PM accused of disrespecting nurses after turning down conference invitation

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Opposition Leaders Talk At The Royal College Of Nursing Annual Conference

The Prime Minister has been accused of disrespecting nurses by turning down an invitation to speak to their annual conference.

Theresa May was asked to speak at the Royal College of Nursing event in Liverpool, but declined, and the Conservative Party did not send a speaker in her place.

Labour leader Jeremy Corbyn and Liberal Democrat leader Tim Farron both addressed the conference on Monday.

RCN general secretary Janet Davies has written to the Prime Minister's office, saying that the conference was "extremely dissatisfied" with her response.

She wrote: "Our members are disappointed and saddened, and feel disrespected by the Prime Minister. Nurses were keen to hear from the Prime Minister personally about her plans to alleviate the difficult, and sometimes impossible situation, in which they are working.

"Whilst we are pleased the Prime Minister states that she recognises the value of nursing, this does not reassure us, and feels like empty platitudes when we see no real action being taken to improve the lives of both patients and nurses.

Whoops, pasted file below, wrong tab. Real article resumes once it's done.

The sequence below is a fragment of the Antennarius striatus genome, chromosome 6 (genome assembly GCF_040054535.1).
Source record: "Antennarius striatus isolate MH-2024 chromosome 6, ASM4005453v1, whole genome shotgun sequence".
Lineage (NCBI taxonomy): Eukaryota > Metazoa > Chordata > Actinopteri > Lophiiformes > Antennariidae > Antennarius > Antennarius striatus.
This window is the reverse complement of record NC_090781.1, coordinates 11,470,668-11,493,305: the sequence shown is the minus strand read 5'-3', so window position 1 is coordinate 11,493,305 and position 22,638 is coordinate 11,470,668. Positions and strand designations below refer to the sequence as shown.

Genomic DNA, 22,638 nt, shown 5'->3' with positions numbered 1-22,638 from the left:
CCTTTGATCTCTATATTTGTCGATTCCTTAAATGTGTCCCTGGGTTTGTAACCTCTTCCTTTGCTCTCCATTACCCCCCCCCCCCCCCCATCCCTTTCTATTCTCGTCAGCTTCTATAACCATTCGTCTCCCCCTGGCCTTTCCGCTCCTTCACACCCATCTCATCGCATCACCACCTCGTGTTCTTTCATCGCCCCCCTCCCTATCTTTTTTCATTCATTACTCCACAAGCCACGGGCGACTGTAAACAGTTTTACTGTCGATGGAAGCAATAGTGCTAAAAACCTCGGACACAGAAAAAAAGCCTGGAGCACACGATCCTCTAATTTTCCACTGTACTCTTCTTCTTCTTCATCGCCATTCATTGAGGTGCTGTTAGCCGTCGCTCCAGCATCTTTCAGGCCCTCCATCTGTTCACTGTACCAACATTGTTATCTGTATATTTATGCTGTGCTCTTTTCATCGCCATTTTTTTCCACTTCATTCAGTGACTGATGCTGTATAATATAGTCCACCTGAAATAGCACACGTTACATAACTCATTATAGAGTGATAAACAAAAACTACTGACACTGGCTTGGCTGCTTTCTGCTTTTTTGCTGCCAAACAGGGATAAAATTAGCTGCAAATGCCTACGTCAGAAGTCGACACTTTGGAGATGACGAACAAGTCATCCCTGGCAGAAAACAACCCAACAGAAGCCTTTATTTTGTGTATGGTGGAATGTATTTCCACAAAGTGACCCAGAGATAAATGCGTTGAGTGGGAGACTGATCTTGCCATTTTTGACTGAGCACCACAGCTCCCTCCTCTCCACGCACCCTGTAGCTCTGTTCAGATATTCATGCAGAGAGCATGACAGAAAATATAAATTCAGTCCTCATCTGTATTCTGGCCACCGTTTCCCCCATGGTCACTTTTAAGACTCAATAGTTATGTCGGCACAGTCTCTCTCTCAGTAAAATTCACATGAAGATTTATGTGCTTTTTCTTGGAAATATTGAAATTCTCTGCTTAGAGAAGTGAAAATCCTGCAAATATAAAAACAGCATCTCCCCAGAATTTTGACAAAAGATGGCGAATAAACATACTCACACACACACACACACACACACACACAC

"This week, our members have spoken passionately about their own personal experiences, working both with insufficient resources to do their job safely and effectively, and insufficient resources to live their lives well, pay their bills and care for their families, or even travel to work to do the job they love so much."

Ms Davies pointed out that RCN members had taken the "unprecedented" step of backing a summer of protests over the government cap on their pay, adding: "Many never thought it would come to this and are now looking for guarantees that this Government will listen and act on the voice of nurses who keep our NHS going in the most difficult times."

Delegates at the conference gave a huge round of applause to Ms Davies when she read out the letter today.

The RCN, which has 270,000 members, has warned that low levels of pay are responsible for tens of thousands of unfilled posts.